While George Orwell is better known for his novels, the first work he ever published was a poem. Written when he was only 11 years old, ‘Awake! Young Men of England’ appeared in the local newspaper Henley and South Oxfordshire Standard on 2 October 1914. The poem was published under Orwell’s real name, Eric Blair – he only adopted the pseudonym George Orwell in the 1930s.
During the years of the First World War, Orwell was a student at St Cyprian’s, a preparatory boarding school outside Eastbourne. Despite his young age, he was already determined to become a well-known writer. Orwell’s poem, written in three quatrains, shows the influence of the patriotic language and glorification of war that characterised the recruitment campaigns aimed at young men during the Great War.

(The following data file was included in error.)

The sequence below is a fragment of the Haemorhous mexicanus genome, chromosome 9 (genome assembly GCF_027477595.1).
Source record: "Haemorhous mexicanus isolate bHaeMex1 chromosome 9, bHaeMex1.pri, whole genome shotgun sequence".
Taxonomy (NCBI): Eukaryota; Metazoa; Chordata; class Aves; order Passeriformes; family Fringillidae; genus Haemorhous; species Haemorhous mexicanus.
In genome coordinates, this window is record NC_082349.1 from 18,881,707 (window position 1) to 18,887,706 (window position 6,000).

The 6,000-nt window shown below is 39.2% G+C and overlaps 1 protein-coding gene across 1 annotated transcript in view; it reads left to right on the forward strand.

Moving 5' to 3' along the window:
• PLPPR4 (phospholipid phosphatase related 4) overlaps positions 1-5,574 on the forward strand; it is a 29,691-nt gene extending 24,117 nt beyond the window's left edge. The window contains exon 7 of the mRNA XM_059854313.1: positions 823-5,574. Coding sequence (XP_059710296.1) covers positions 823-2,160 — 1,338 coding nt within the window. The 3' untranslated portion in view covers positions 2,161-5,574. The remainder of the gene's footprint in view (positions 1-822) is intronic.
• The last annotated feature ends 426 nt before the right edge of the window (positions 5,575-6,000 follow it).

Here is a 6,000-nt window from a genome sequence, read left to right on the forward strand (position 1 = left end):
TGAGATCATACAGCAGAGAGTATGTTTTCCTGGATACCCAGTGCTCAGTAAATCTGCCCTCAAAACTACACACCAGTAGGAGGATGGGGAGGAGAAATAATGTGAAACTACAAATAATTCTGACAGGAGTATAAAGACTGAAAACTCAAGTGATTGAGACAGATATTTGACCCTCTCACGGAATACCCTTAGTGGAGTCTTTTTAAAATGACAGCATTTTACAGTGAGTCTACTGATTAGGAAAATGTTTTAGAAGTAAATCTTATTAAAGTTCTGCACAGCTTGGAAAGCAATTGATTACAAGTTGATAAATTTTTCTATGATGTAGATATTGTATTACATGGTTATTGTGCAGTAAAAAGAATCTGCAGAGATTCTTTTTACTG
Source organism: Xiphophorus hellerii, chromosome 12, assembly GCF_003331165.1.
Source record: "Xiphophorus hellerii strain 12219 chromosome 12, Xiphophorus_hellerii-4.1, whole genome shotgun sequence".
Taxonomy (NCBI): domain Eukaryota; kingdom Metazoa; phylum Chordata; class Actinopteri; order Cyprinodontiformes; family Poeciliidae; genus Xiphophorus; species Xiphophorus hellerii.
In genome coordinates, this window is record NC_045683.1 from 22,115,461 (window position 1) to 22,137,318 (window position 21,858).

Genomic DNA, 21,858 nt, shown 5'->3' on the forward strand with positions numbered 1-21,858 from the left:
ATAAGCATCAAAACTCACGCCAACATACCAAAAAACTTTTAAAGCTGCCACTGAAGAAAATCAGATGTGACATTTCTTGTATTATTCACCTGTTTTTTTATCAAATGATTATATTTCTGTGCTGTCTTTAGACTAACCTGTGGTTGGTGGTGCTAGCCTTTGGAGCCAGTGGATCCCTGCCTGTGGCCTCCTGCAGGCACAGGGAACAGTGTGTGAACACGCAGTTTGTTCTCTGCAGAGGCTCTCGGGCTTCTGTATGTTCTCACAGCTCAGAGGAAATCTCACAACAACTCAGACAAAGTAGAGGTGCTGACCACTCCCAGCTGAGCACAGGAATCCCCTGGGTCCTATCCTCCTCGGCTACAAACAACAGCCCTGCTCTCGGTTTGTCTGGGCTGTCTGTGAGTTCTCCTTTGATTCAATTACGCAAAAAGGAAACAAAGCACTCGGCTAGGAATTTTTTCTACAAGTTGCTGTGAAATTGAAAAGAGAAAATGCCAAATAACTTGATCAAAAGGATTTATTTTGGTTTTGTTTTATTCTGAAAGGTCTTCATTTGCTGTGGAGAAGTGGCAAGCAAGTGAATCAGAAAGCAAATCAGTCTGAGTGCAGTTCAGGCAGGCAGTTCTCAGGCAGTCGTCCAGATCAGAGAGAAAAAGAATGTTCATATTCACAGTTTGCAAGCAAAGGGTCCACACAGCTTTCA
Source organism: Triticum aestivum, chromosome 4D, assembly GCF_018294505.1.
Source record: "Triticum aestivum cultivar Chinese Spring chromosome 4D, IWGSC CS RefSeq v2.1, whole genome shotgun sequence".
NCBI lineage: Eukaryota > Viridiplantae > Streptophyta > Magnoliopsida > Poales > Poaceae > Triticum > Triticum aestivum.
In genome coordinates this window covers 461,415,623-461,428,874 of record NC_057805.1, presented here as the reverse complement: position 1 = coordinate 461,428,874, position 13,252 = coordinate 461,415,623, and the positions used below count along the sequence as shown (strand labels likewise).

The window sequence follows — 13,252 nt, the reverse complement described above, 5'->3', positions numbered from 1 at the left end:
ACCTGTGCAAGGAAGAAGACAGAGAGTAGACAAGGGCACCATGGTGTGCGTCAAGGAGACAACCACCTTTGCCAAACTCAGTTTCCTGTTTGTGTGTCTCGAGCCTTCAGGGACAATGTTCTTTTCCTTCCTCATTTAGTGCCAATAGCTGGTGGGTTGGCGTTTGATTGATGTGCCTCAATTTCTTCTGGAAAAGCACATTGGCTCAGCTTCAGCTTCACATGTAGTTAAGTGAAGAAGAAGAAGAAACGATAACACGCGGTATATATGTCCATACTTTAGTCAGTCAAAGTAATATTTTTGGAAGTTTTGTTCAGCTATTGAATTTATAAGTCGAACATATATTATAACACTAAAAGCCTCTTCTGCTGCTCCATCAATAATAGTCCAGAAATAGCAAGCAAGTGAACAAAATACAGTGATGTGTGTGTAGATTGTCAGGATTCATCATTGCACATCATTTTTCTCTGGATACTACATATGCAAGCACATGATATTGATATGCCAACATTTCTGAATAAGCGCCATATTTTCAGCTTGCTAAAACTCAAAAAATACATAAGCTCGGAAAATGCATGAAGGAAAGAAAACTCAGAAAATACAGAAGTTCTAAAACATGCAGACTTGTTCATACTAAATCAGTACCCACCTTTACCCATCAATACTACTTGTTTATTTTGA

Your Country Needs You
‘Awake, Young Men of England!’ appeared on the back cover of the newspaper, next to a long list of names of local men who had enlisted. During the first months of the war the army successfully recruited hundreds of thousands of volunteer soldiers, but the numbers of men willing to enlist began to decline soon afterwards. In 1916, conscription (compulsory enlisting) was imposed for the first time on all single men aged between 18 and 41.